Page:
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'Elden Ring' Is A Remarkable Fusion Of 'Dark Souls' And 'Breath Of The Wild'

'Elden Ring' Is A Remarkable Fusion Of 'Dark Souls' And 'Breath Of The Wild'

Death of the Wild

As I boot up Elden Ring for the first time, I wonder to myself just how different from previous FromSoftware games it’s going to be. We’ve been told this is the prestigious studio’s most ambitious game to date, after all - an open-world adventure made in collaboration with Game Of Thrones author George R. R. Martin, no less. Will a larger and more open experience lead to a softening of the razor sharp edges games like Bloodborne and Sekiro: Shadows Die Twice are known for? 

I consider this question as I ride the elevator up through a gloomy catacomb and throw open the heavy stone door to reveal a sprawling world laid out before more. Gold leaves twinkle in against a dark grey, rain-dappled sky. My mind races with possibilities. I could head off in any direction, but some promising-looking ruins to the north catch my eye.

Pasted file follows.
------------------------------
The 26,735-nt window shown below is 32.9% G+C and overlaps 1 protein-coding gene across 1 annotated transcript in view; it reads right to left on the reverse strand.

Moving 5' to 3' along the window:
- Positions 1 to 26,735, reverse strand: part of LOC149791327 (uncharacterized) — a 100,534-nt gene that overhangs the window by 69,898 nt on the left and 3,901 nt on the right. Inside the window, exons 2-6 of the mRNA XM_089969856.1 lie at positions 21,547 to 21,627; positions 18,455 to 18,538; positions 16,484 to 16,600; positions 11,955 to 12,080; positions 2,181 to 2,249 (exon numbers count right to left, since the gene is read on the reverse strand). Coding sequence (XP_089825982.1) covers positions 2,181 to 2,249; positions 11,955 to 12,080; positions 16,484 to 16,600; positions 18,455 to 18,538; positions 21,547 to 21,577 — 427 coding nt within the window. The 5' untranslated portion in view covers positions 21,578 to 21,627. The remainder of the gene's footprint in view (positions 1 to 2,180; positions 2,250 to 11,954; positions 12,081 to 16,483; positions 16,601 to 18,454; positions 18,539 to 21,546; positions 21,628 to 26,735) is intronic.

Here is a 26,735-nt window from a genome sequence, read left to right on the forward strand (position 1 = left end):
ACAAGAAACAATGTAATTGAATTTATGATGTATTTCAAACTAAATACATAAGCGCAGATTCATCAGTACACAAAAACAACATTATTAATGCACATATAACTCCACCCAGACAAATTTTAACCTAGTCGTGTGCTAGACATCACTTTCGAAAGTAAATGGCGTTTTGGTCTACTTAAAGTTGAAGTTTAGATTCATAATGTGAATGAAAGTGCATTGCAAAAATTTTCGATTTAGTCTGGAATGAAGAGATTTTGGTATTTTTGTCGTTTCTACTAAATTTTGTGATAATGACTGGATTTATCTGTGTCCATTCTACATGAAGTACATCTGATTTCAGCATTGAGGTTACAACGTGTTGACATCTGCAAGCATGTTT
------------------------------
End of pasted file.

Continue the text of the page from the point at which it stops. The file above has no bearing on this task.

In a rush of excitement, I forget who made this game. I leap from the hillock housing the tomb I just emerged from without a care, and sprint towards the wooded area separating me from my goal. 

It happens in a flash. A giant armoured sentry straddling a mighty horse comes thundering through the forest towards me. Trees crack and topple at its feet as it rushes up and brings its terrifying lance down on my head. 

I fall to the ground instantly, and am greeted with an all-too familiar message: You Died